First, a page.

PARIS (Reuters) – The 11th person was detained on Sunday, police said as authorities investigated the murder of Samuel Pati, a history teacher who was beheaded by a suspected Islamist in an attack that shocked the country.
The satirical magazine Charlie Hebdo, whose offices were attacked in a massacre five years ago, was among the groups that organized Dana’s Day in Paris.
An 47-year-old malefactor killed a 47-year-old teacher near a school in a Paris suburb on Friday. The attacker, who was born in Russia of Chechen origin, was shot dead by police shortly after the attack.
Earlier this month, a teacher showed his students cartoons of the Prophet Muhammad in a free speech class, angering a number of Muslim parents. Muslims believe that any image of the Prophet is blasphemous.
The government portrayed the assassination as an attack on the heart of French values.
Education Minister Jean-Michel Blanker and politicians from across the spectrum were to attend Sunday services in central Paris. A national tribute will be organized on Wednesday, the office of President Emmanuel Macron said.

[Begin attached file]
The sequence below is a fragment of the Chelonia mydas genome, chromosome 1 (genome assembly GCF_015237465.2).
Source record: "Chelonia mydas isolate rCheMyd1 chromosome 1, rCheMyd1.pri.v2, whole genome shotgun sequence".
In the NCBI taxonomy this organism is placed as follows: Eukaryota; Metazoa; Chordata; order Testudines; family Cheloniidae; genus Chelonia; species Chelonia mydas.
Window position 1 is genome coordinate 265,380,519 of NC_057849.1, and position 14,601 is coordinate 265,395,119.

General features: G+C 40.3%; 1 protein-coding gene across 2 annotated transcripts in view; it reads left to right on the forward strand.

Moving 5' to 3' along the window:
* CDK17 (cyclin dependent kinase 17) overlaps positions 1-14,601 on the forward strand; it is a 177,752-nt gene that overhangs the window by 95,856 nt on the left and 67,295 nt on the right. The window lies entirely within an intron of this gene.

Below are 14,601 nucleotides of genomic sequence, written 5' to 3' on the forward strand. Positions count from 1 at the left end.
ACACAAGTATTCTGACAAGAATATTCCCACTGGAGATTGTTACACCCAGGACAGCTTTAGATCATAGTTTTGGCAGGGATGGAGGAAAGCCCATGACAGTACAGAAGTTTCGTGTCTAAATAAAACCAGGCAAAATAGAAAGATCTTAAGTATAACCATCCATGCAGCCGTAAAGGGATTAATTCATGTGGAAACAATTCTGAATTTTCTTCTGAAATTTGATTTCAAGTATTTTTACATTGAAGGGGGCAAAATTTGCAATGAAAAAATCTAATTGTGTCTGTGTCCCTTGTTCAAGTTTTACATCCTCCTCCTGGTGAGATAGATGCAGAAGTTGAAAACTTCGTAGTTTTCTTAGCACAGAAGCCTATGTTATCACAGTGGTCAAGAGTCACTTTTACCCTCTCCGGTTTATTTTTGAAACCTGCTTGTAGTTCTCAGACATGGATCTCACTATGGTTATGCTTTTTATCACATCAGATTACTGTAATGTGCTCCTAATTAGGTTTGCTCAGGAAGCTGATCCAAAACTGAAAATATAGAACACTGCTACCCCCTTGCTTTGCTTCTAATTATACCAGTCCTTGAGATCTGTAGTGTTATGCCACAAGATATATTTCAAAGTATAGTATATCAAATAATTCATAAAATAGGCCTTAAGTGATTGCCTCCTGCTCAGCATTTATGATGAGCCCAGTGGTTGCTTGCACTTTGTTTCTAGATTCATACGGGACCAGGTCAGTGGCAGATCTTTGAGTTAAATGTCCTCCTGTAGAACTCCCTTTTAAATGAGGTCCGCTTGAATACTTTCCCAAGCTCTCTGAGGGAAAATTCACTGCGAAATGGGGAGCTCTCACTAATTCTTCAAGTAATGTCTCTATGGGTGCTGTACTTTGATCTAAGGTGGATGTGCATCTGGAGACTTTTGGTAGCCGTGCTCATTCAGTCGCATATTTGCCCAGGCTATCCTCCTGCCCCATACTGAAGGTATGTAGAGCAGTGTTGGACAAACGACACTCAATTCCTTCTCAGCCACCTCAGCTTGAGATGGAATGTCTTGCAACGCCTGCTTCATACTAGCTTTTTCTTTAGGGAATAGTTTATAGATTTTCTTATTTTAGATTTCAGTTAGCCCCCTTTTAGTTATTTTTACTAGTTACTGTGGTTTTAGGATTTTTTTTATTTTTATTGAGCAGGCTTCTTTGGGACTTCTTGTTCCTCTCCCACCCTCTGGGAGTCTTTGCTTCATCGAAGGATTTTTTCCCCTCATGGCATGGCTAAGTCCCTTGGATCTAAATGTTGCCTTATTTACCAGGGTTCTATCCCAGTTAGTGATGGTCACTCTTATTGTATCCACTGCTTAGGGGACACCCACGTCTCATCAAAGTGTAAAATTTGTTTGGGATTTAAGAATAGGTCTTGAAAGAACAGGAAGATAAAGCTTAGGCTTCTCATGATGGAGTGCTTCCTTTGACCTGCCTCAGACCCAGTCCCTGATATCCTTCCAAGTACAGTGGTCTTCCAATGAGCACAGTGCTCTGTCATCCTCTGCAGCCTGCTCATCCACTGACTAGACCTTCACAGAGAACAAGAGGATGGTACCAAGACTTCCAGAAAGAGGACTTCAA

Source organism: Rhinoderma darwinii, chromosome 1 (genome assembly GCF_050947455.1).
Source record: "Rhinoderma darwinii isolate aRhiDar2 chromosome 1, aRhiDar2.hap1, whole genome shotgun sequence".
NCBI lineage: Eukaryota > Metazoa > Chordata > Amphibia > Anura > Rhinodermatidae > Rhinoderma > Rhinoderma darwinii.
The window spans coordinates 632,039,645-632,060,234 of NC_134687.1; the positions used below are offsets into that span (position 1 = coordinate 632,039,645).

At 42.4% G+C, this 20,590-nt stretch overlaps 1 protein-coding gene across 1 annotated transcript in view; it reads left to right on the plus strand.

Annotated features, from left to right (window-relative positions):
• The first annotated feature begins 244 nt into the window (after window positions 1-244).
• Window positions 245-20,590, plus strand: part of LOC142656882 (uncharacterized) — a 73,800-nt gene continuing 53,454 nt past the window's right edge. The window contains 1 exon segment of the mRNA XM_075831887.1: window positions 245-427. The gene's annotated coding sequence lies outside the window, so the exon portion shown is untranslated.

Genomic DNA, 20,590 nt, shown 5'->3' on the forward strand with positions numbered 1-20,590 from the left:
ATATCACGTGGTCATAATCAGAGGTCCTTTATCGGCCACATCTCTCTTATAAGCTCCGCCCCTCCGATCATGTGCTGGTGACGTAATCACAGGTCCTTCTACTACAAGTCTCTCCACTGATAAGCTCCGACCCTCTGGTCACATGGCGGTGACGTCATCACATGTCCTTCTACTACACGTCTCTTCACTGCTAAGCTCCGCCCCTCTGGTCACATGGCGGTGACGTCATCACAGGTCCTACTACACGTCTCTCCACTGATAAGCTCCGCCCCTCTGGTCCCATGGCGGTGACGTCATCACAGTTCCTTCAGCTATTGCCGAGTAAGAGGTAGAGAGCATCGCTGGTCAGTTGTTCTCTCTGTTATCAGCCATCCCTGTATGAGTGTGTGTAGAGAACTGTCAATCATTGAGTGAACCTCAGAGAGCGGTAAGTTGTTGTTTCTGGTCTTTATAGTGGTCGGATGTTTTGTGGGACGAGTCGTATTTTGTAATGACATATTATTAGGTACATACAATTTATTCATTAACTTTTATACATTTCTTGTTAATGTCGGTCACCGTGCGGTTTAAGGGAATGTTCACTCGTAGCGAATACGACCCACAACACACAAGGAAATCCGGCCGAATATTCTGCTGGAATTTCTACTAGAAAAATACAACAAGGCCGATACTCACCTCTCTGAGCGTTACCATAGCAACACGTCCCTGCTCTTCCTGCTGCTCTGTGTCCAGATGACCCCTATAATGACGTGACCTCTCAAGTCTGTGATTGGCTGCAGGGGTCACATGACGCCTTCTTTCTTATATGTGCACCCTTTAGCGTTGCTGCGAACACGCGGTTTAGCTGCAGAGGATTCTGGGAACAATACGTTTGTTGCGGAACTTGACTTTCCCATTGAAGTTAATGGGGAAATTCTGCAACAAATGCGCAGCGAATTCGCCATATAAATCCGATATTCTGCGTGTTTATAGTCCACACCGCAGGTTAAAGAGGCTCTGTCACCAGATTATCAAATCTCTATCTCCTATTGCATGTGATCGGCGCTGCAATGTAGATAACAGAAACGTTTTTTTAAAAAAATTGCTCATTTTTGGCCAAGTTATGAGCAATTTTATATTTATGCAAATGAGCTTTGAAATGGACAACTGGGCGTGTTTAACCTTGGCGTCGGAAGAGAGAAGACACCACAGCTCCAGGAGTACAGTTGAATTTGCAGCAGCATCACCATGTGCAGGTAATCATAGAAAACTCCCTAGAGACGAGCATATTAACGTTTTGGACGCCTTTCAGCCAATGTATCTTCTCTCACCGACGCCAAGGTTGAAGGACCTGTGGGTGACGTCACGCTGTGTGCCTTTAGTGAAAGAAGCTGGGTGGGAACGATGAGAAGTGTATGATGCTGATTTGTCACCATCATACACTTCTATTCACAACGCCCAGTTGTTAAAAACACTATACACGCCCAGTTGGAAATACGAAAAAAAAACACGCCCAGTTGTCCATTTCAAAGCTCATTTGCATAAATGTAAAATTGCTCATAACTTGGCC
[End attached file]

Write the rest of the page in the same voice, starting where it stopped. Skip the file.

Prime Minister Jean Castex said the government was working on a strategy to better protect teachers from threats. Prior to the attack, Pati was the target of a furious social media campaign.
“I want teachers to know that the whole country is behind them after this obscene act,”; Castex said in an interview with the Journal du Dimanche.
“This tragedy affects each of us, because thanks to this teacher the Republic was attacked.”
There was no information on the 11th person detained in connection with the murder.
Shortly after the attack, four close relatives of the perpetrator were detained. Five more were later detained, including the father of a Pati school student and an acquaintance of the student’s father, known to intelligence, Terrorism Prosecutor Jean-Francois Ricard said on Saturday.
Later on Saturday, the 10th person was taken into custody.
Macron was scheduled to meet with key ministers later Sunday, his office said.
On Saturday, hundreds of people, including students and their parents, teachers and locals, came to express their grief and solidarity in front of the school where Pati worked, the Bois d’Ollene College in the suburb of Conflan-Saint-Honorine.
(Report by Sybil de La Hamaid; edited by Francis Kerry)